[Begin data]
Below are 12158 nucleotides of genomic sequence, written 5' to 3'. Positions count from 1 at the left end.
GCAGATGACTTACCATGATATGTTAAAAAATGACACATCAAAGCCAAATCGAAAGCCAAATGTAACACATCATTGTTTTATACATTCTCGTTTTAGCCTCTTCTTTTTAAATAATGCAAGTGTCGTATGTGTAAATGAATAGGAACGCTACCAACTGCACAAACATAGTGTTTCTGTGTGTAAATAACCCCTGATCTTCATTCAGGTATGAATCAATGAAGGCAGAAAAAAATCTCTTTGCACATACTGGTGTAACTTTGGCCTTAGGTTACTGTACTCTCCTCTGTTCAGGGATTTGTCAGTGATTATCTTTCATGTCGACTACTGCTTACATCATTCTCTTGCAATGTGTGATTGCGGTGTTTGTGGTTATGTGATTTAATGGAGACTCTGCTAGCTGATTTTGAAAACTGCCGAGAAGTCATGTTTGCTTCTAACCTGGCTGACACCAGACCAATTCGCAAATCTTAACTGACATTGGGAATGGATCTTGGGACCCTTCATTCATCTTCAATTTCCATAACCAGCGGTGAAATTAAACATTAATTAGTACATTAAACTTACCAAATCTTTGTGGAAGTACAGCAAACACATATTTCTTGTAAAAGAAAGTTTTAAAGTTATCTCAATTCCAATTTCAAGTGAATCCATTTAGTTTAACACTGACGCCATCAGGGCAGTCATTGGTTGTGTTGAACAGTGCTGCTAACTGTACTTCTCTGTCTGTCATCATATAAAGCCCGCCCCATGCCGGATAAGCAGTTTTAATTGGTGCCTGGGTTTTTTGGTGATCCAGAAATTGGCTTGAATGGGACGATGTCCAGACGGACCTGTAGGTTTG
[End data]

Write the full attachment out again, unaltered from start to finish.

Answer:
Below are 12158 nucleotides of genomic sequence, written 5' to 3'. Positions count from 1 at the left end.
GCAGATGACTTACCATGATATGTTAAAAAATGACACATCAAAGCCAAATCGAAAGCCAAATGTAACACATCATTGTTTTATACATTCTCGTTTTAGCCTCTTCTTTTTAAATAATGCAAGTGTCGTATGTGTAAATGAATAGGAACGCTACCAACTGCACAAACATAGTGTTTCTGTGTGTAAATAACCCCTGATCTTCATTCAGGTATGAATCAATGAAGGCAGAAAAAAATCTCTTTGCACATACTGGTGTAACTTTGGCCTTAGGTTACTGTACTCTCCTCTGTTCAGGGATTTGTCAGTGATTATCTTTCATGTCGACTACTGCTTACATCATTCTCTTGCAATGTGTGATTGCGGTGTTTGTGGTTATGTGATTTAATGGAGACTCTGCTAGCTGATTTTGAAAACTGCCGAGAAGTCATGTTTGCTTCTAACCTGGCTGACACCAGACCAATTCGCAAATCTTAACTGACATTGGGAATGGATCTTGGGACCCTTCATTCATCTTCAATTTCCATAACCAGCGGTGAAATTAAACATTAATTAGTACATTAAACTTACCAAATCTTTGTGGAAGTACAGCAAACACATATTTCTTGTAAAAGAAAGTTTTAAAGTTATCTCAATTCCAATTTCAAGTGAATCCATTTAGTTTAACACTGACGCCATCAGGGCAGTCATTGGTTGTGTTGAACAGTGCTGCTAACTGTACTTCTCTGTCTGTCATCATATAAAGCCCGCCCCATGCCGGATAAGCAGTTTTAATTGGTGCCTGGGTTTTTTGGTGATCCAGAAATTGGCTTGAATGGGACGATGTCCAGACGGACCTGTAGGTTTG